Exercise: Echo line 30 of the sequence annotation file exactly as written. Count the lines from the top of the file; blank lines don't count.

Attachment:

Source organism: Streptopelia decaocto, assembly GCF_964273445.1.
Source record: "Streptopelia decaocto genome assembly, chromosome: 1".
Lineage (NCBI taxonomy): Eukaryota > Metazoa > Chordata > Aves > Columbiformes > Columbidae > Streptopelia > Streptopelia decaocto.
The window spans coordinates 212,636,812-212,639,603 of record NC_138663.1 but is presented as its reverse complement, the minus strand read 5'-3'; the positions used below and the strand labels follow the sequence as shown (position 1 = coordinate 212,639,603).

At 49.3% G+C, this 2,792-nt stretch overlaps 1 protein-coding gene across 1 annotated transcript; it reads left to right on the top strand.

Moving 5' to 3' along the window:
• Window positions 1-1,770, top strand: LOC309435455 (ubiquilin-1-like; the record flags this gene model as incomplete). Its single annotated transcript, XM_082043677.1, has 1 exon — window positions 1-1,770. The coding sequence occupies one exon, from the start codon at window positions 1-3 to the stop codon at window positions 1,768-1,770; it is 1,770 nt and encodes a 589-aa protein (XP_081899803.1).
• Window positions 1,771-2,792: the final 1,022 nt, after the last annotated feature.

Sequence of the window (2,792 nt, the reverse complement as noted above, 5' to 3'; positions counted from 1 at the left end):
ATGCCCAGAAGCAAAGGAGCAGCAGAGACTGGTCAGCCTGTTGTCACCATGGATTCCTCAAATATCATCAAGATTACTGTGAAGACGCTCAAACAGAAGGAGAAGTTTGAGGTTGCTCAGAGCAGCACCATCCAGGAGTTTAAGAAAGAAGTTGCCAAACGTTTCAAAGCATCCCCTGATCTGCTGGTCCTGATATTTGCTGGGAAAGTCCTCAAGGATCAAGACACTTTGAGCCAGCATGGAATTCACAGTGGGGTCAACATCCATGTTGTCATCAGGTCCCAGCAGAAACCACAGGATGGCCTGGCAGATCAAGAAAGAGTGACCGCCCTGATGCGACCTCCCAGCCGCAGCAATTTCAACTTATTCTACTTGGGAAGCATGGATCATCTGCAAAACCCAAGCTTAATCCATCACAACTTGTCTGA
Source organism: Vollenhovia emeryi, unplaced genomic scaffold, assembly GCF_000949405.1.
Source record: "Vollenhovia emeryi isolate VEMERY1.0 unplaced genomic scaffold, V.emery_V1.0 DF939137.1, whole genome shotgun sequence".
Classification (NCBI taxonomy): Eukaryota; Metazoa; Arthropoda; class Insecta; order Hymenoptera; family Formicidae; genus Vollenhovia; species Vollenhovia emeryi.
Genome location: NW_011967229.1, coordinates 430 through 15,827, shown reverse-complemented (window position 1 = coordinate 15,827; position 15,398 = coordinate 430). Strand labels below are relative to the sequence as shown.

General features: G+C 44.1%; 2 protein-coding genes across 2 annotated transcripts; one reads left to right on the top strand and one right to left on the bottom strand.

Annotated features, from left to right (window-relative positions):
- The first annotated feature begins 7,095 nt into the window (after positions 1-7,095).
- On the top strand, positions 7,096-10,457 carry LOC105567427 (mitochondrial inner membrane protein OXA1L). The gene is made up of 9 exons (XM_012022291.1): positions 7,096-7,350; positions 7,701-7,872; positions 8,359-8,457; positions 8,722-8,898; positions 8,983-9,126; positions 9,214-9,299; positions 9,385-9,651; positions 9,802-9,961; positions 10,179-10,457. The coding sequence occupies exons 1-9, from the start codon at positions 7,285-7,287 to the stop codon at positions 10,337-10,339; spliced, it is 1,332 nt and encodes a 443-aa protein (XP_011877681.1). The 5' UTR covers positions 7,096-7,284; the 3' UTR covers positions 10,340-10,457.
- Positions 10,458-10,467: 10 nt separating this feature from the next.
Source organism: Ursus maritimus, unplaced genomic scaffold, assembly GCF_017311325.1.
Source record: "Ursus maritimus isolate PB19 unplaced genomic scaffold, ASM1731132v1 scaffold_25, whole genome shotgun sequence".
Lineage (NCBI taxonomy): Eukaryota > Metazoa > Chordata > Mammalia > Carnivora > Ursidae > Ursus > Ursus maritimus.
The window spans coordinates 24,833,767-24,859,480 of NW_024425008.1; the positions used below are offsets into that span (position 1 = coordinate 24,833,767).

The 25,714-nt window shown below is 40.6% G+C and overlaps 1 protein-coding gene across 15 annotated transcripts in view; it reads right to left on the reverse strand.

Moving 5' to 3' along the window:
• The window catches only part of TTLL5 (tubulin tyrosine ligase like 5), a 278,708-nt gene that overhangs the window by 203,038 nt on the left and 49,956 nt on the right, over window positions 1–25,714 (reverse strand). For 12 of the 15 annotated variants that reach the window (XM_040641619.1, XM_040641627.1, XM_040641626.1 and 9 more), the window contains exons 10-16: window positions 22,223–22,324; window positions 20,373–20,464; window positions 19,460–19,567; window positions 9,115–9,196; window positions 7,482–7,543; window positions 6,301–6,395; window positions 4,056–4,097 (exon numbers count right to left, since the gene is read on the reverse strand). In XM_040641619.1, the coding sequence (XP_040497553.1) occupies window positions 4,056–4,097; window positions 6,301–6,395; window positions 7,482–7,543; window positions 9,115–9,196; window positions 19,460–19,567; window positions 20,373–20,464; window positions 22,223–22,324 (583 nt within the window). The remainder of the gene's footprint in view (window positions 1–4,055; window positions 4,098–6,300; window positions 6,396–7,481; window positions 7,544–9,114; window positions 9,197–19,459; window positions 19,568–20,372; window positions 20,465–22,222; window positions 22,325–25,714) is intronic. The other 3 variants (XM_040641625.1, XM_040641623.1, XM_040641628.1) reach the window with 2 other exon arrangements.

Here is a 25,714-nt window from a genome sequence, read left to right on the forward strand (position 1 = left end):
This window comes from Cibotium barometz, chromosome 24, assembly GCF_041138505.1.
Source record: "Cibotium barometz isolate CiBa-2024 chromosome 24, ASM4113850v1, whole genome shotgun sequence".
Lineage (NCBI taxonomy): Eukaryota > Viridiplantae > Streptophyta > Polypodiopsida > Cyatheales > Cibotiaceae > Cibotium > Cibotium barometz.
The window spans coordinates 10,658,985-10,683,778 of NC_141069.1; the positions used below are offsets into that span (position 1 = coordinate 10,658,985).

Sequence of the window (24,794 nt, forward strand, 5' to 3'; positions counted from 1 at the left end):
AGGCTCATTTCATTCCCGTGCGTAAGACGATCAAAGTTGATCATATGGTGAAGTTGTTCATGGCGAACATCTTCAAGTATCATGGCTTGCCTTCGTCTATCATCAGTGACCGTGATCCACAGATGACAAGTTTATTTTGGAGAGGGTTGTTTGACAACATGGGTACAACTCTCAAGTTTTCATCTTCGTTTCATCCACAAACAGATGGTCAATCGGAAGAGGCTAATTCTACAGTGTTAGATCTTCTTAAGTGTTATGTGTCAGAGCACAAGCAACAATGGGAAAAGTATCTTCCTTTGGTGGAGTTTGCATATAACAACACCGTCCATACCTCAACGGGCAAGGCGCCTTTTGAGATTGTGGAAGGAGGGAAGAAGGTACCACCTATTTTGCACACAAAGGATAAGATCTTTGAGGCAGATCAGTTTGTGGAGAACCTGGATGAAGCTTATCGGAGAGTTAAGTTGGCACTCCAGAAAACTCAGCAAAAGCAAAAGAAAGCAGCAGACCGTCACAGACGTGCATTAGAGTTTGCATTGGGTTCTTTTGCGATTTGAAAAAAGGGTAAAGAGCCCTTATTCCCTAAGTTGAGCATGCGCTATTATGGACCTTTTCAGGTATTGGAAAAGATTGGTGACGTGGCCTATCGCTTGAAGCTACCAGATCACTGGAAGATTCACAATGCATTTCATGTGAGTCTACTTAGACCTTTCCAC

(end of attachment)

Lineage (NCBI taxonomy): Eukaryota > Viridiplantae > Streptophyta > Polypodiopsida > Cyatheales > Cibotiaceae > Cibotium > Cibotium barometz.